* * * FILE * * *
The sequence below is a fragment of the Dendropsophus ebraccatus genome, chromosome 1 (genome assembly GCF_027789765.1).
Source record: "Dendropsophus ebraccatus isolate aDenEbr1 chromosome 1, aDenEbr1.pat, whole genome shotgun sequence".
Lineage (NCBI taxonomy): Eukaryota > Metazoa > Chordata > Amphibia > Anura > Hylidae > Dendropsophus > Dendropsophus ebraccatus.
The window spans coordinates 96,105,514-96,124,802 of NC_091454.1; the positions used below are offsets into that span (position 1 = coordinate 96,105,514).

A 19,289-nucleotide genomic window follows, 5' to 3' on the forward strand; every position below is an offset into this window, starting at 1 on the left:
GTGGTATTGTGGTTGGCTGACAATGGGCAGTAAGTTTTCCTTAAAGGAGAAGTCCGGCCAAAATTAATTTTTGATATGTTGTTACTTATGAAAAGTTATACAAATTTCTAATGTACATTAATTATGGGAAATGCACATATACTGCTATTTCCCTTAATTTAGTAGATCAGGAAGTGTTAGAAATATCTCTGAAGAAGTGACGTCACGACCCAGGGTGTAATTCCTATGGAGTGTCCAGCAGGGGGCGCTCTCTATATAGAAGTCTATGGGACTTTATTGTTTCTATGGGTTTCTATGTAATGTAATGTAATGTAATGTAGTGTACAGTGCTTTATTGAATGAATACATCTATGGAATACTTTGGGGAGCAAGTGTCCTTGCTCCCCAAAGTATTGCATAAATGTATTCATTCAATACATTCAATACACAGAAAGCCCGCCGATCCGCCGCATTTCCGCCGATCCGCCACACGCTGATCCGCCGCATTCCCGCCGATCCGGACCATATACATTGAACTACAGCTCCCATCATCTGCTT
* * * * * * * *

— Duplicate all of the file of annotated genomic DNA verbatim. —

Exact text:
The sequence below is a fragment of the Dendropsophus ebraccatus genome, chromosome 1 (genome assembly GCF_027789765.1).
Source record: "Dendropsophus ebraccatus isolate aDenEbr1 chromosome 1, aDenEbr1.pat, whole genome shotgun sequence".
Lineage (NCBI taxonomy): Eukaryota > Metazoa > Chordata > Amphibia > Anura > Hylidae > Dendropsophus > Dendropsophus ebraccatus.
The window spans coordinates 96,105,514-96,124,802 of NC_091454.1; the positions used below are offsets into that span (position 1 = coordinate 96,105,514).

A 19,289-nucleotide genomic window follows, 5' to 3' on the forward strand; every position below is an offset into this window, starting at 1 on the left:
GTGGTATTGTGGTTGGCTGACAATGGGCAGTAAGTTTTCCTTAAAGGAGAAGTCCGGCCAAAATTAATTTTTGATATGTTGTTACTTATGAAAAGTTATACAAATTTCTAATGTACATTAATTATGGGAAATGCACATATACTGCTATTTCCCTTAATTTAGTAGATCAGGAAGTGTTAGAAATATCTCTGAAGAAGTGACGTCACGACCCAGGGTGTAATTCCTATGGAGTGTCCAGCAGGGGGCGCTCTCTATATAGAAGTCTATGGGACTTTATTGTTTCTATGGGTTTCTATGTAATGTAATGTAATGTAATGTAGTGTACAGTGCTTTATTGAATGAATACATCTATGGAATACTTTGGGGAGCAAGTGTCCTTGCTCCCCAAAGTATTGCATAAATGTATTCATTCAATACATTCAATACACAGAAAGCCCGCCGATCCGCCGCATTTCCGCCGATCCGCCACACGCTGATCCGCCGCATTCCCGCCGATCCGGACCATATACATTGAACTACAGCTCCCATCATCTGCTT